Yurikuma Arashi is known as Lesbian Bear Storm in English. It’s a very frank title. This is an anime that is indeed full of lesbians, bears, and storms. It’s exactly what it says on the box. But as this is a show directed by the singular Kunihiko Ikuhara of Revolutionary Girl Utena and Mawaru Penguindrum fame, it’s a pretty deep box, probably with a few false bottoms. On the surface, Yurikuma is a modern fairy tale about the struggle of a human girl, Tsubaki Kureha, and two bears disguised as human girls, Ginko and Lulu, to find love and acceptance in the world. On another level, it’s social commentary on both the trappings of the yuri genre and the treatment of homosexual relationships in a patriarchal society.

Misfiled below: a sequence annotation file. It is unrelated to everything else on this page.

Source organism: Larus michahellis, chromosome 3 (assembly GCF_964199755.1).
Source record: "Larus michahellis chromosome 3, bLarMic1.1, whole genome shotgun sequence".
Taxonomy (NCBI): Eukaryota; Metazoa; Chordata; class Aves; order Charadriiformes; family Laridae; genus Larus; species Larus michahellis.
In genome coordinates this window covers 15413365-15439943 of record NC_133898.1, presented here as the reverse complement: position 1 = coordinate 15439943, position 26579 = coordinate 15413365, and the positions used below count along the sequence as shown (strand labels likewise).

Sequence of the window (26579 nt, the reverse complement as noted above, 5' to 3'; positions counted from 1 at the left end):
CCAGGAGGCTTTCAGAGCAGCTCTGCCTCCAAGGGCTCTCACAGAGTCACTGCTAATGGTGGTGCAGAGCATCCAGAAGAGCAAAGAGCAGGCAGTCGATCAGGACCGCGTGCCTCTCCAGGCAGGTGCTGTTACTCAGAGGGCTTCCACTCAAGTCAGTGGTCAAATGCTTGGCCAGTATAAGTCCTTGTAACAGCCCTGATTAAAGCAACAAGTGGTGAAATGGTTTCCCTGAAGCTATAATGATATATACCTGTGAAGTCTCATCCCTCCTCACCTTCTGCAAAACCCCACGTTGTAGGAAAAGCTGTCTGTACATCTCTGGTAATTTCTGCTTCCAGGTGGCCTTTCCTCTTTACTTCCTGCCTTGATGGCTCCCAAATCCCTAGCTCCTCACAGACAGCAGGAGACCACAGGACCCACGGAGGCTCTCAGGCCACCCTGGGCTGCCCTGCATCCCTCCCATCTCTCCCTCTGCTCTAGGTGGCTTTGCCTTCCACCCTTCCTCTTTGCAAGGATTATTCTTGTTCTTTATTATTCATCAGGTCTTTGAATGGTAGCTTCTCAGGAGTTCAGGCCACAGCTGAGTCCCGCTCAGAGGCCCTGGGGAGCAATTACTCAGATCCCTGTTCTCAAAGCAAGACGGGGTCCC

Setting the stage

The settings, backgrounds, and staging of Yurikuma are simply gorgeous. Ikuhara is unparalleled when it comes to art direction, and his latest venture is no different. Endless spiral staircases twist as characters march to a fated encounter, stark and regimented architecture is used to both reinforce the universe’s societal structure and contrast it with characters who break the mold, and the “Wall of Severance” that separates bears and humans towers in the background of most skyline shots. These are just a few of the setting and architectural details that frame the world and events of Yurikuma beautifully. Ikuhara very much stages this world, even down to using theater curtains and title cards as props. These obvious set pieces help establish the tone of the show as that of a fairy tale - it’s almost a grown-up, anime version of how Disney classics would start with a ornately bound book opening. Some viewers might not like this hyper-awareness that we are watching a story and not completely immersed in the world, but it works for Yurikuma’s structure.